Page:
Help & Frequently Asked Questions

Buying a Business

Why do I want to buy a business?

  • To earn a living
  • To supplement other income
  • To create an investment
  • To work for myself

What type of business do I want?

Am I in a position to compile a shortlist of options or would I benefit from consulting a business agent?

The following points may influence your shortlist:

  • Is this type of business realistically affordable?
  • Will it maintain my interest over time?
  • Will my family give me their support?
  • How much of my time will the business occupy?
  • For how long will I be financially committed?
  • Will the business provide the income I require?
  • Do I have sufficient knowledge or do I need to learn more?
  • Make sure that your interests are in line with your capabilities

How much capital is needed?

Enough capital for the following:

  • To buy a leasehold or freehold premises
  • To buy the going concern and its stock
  • To cover all professional costs incurred including: solicitors, accountants and survey/valuation costs
  • Sufficient working capital (enough money to live on, cover my initial overheads and replace stock as I build the business)

Do I need to raise additional funds?

There are several fund generating options:

  • Re-mortgaging my house
  • Selling my house
  • Obtaining a bank, building society or finance house mortgage/loan
  • A good business agent should be in a position to provide you with sound financial advice and access to good sources of funds.

Do I need to live on the premises?

This will be dependent upon:

  • My financial position
  • The nature of the business I am considering
  • My personal preferences

Shall I buy leasehold or freehold?

Most businesses operate from either leasehold or freehold premises, which may or may not have accommodation attached.

Your accountant will assess the value of the business by separating it from the value of the leasehold or freehold.
A surveyor will place a value on the property.

How do I go about a finding the business I would be interested in viewing?

You will save yourself a lot of time and energy by:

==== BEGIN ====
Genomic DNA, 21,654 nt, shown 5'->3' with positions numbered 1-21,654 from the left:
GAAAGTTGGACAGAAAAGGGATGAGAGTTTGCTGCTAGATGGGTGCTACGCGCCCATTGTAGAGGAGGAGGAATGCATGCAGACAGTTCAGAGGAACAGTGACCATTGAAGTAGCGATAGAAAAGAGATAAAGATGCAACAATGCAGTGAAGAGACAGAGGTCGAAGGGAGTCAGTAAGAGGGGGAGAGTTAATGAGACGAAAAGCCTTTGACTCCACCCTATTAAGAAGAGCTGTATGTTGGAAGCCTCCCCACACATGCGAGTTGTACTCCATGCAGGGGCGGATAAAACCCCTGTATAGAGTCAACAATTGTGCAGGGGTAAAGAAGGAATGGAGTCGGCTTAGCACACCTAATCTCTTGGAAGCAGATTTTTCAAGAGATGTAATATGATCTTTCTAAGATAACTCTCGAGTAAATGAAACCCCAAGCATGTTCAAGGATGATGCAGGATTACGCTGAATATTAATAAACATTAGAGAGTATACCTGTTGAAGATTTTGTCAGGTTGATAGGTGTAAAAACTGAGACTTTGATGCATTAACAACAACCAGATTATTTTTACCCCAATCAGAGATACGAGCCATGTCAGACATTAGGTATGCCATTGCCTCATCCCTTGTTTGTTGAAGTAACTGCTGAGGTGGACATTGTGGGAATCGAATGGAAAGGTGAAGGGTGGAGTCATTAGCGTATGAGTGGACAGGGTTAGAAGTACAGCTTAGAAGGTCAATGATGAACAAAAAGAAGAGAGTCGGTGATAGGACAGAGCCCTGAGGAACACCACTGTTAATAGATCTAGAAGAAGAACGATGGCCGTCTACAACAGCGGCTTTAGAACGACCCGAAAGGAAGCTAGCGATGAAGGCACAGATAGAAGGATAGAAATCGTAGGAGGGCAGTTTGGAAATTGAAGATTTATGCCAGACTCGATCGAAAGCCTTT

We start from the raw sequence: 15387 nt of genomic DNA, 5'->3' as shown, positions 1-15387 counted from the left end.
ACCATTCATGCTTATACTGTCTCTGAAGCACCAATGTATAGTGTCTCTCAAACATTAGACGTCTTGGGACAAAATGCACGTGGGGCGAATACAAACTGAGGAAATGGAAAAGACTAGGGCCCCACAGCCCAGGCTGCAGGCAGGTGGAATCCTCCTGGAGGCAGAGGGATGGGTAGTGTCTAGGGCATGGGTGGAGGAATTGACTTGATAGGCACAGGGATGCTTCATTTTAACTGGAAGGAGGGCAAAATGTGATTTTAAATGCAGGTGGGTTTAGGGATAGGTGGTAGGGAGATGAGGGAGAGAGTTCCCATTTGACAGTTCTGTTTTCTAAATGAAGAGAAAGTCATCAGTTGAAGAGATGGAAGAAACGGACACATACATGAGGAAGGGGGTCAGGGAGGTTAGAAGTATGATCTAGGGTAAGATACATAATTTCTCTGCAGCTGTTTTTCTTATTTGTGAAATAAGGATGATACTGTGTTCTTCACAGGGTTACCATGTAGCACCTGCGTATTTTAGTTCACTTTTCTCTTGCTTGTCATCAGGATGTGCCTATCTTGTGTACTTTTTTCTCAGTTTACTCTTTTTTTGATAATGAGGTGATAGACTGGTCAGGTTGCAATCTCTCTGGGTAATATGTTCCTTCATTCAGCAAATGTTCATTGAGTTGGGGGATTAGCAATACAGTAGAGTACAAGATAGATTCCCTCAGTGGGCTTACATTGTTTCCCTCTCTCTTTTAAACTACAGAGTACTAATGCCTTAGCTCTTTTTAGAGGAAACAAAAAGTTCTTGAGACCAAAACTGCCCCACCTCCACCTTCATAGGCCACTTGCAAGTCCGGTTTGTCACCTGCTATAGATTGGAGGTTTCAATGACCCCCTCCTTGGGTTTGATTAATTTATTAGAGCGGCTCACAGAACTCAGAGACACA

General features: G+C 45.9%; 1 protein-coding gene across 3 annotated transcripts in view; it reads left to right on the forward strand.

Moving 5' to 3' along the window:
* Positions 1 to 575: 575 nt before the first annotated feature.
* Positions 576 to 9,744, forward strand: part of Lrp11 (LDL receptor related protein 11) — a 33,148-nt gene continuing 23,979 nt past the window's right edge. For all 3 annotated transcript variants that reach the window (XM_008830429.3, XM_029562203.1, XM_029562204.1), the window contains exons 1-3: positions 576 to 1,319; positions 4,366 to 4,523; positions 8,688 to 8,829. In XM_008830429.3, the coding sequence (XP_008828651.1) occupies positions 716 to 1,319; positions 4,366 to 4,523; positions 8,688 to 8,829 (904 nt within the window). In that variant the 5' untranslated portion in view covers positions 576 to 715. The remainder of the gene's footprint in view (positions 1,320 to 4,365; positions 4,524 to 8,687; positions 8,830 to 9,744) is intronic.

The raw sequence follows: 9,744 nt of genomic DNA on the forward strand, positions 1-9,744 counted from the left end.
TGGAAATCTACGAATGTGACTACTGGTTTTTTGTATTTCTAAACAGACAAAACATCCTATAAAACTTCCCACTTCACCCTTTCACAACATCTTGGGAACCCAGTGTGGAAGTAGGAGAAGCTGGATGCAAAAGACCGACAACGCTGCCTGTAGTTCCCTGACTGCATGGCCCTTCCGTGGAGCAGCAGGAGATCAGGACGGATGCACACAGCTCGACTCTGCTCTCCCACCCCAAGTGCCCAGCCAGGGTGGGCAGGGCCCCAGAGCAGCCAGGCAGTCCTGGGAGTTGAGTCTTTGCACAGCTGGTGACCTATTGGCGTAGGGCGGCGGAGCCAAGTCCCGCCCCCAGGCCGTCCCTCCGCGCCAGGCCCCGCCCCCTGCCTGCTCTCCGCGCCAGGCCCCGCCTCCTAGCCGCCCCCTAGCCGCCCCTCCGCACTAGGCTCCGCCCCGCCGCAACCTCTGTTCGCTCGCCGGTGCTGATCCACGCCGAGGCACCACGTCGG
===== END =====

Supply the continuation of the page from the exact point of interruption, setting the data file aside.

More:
• Reading the trade press and Dalton’s Weekly where most reputable business agents advertise.
  • Visiting the EM&F website, for full listings of all businesses available from the EMF Group

A good agent will establish: the geographical area and the type of business you are interested in buying, your accommodation
requirements (if any), the finance options available to you.

He will then be in a position to supply you with details relevant to your specific areas of interests, avoiding wasted time and
expense on unsuitable propositions.

What are the key steps to be taken in viewing a prospective business?

  • Make an appointment through the agent
  • Prepare in advance of your visit the questions you would like answered
  • Be discreet – the vendor may not want his staff or customers to be aware that he is in the market to sell his business
  • Take notes during your visit (or immediately afterwards). Summarise your general impressions and feelings after you leave.
  • Communicate your conclusions to your agent, even if they are negative. It will enable them to obtain a clearer picture of your requirements

What do I do once I have become seriously interested in a business?

  • Request accounting information and once received consult your accountant who will then be able to advise you on the advantages and disadvantages of buying the business from a financial viewpoint.
  • Make a formal offer through the business agent first by telephone and then in writing. Head your letter ‘Subject to contract’.
    Make sure you include that phrase in all subsequent written communications.

What action is needed to complete the purchase?

  • Once you have come to an agreement to purchase you will need to:

Retain a reputable firm of commercial solicitors to assess the legal implications.
They will:
- conduct a search at the local planning office and the land registry office
- check all relevant licences, consents and the like

Retain a reputable commercial surveyor to conduct a survey and valuation. If a mortgage or loan is involved the
finance house, building society, or bank will insist upon their own full survey and valuation at your expense.

Providing that you still intend to buy, we would now recommend that the vendor and yourself undertake to share the
cost of an independent stock valuation. A good agent will be able to arrange this for you.

Am I now in a position to complete?

Prior to completing you should (if possible) negotiate an overlap period with the vendor.